Edisto is one of the first state parks open in the state, one of 16 built by the Civilian Conservation Corps (CCC) which gave jobs to 3 million Americans in public works projects during the Great Depression.  

The beautiful original bath house still stands behind the sand dunes, having survived some mighty hurricanes since it was built.  

As everywhere on the SC coast, sea turtles are a protected species. Especially vulnerable during the hatching season, nests are carefully protected by the Turtle Patrol which even has its own park vehicle!  

Today all are welcome to enjoy these public lands, but I was surprised to discover it wasn’t always that way.

From their conception until 1966 (1966!!) blacks were not allowed to use the parks in South Carolina.  In 1956 a lawsuit was filed demanding access for blacks.  When it became apparent that the state would lose the lawsuit, rather than complying they simply closed all the state parks completely to everyone!  
For 10 years!  

(A couple state parks opened inferior facilities and small “special areas” for blacks.  Edisto remained closed.)

It wasn’t until 1966 that all South Carolina state parks were reopened with equal access to all citizens.  

I am rather amazed at my Northerner ignorance about segregation.  It never occurred to me that Nature — the ocean, the woods, lakes, beaches, boat landings, paths — could be subject to segregation.  

Today, Martin Luther King Day, seems a good day to think about it.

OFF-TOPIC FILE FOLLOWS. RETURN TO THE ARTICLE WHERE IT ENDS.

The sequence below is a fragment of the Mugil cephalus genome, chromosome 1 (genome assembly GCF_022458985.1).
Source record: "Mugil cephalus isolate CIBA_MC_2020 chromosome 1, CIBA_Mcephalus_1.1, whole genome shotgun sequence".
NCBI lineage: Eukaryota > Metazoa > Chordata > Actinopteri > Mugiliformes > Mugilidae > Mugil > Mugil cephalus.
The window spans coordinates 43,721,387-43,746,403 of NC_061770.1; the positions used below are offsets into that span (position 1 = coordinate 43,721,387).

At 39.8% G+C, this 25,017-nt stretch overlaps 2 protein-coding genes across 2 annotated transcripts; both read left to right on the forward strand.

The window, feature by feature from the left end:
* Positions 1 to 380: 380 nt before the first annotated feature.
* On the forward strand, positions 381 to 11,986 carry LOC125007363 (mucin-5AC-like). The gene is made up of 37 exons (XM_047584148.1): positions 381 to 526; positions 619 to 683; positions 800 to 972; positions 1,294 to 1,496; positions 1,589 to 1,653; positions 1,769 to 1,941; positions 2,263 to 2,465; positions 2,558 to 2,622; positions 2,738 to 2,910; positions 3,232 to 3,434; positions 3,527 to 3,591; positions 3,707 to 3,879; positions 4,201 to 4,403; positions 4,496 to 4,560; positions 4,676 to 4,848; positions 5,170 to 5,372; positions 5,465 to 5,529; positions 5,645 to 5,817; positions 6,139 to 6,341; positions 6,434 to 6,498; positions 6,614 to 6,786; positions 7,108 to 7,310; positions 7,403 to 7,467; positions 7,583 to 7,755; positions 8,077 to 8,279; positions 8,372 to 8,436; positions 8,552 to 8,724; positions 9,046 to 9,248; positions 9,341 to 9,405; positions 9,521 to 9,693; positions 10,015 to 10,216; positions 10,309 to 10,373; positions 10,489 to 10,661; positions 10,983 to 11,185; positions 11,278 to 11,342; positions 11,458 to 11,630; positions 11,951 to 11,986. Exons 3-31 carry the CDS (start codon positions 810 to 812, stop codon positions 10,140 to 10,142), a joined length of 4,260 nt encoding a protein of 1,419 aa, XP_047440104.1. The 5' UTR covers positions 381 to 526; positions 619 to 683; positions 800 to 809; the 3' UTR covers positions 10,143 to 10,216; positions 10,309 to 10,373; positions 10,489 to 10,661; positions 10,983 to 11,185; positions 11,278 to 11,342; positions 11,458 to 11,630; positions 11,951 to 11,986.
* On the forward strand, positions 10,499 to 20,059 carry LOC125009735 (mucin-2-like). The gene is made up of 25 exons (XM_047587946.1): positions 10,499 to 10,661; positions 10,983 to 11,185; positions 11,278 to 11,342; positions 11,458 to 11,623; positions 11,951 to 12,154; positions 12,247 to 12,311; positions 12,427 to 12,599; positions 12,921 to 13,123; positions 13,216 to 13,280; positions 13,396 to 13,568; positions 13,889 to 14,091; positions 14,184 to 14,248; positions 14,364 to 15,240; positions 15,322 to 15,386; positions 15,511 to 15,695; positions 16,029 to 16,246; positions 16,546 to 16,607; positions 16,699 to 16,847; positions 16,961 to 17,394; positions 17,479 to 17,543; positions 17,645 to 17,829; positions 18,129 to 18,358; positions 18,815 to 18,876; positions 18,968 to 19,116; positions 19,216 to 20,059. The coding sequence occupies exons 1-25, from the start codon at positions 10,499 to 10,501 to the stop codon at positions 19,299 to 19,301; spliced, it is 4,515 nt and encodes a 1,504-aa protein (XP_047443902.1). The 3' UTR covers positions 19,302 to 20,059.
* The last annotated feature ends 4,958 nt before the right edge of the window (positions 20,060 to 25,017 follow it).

MLK at the Penn Center, St Helena Island near Beaufort, SC, where he stayed for 9 months  and worked on his famous I Have a Dream speech. 

Tuesday, January 15, 2019

Gray Days of Winter

Sunday was a gray winter day, damp from two days of cold rain. Happy to get out of the house, we set out for an early morning walk on the Palmetto Trail.

“Winter is the woods' grumpy editor, insisting trees drop all pretense, opening up forgotten vistas, demanding the winding road stay in sight a little longer. 

“Winter cuts all the showy metaphors and the sappy sentimentality of spring and summer, letting the stark landscape and the mustiness of fallen leaves speak for themselves. 

“Winter wants a spare style, browning everything ...

except a bright tangle of bittersweet, a crimson strand of Virginia creeper and the dark green of a lone pine deep deep in the trees.” — Tommy Hays

This tree intrigued me.  The trunk up grew at the edge of Awendaw Creek, then bent out and over the water, then back upward again. At the same time, its thick roots grew up the bank, above the ground rather than underground, developing bark in the process.

This portion of the trail ends in a Francis Marion National Forest campground.  We were surprised to be met with a closed gate and stop sign.

It says the campground is closed “due to the hurricane”.  This can’t be true!  It’s been months since hurricane Florence, the campground received no damage from the hurricane and has been in continuous use since until now.  

We suspect it is closed because of the government shutdown and no one available to keep up with trash pickup and toilet cleaning.

Why blame an old hurricane??? 

Sunday, January 13, 2019

Ta Da! My Book Is Published

I’m pretty excited!  Soldier Boy: the World War II Letters of Donald G. Reimer, is ready to read.

Here’s an excerpt from the cover: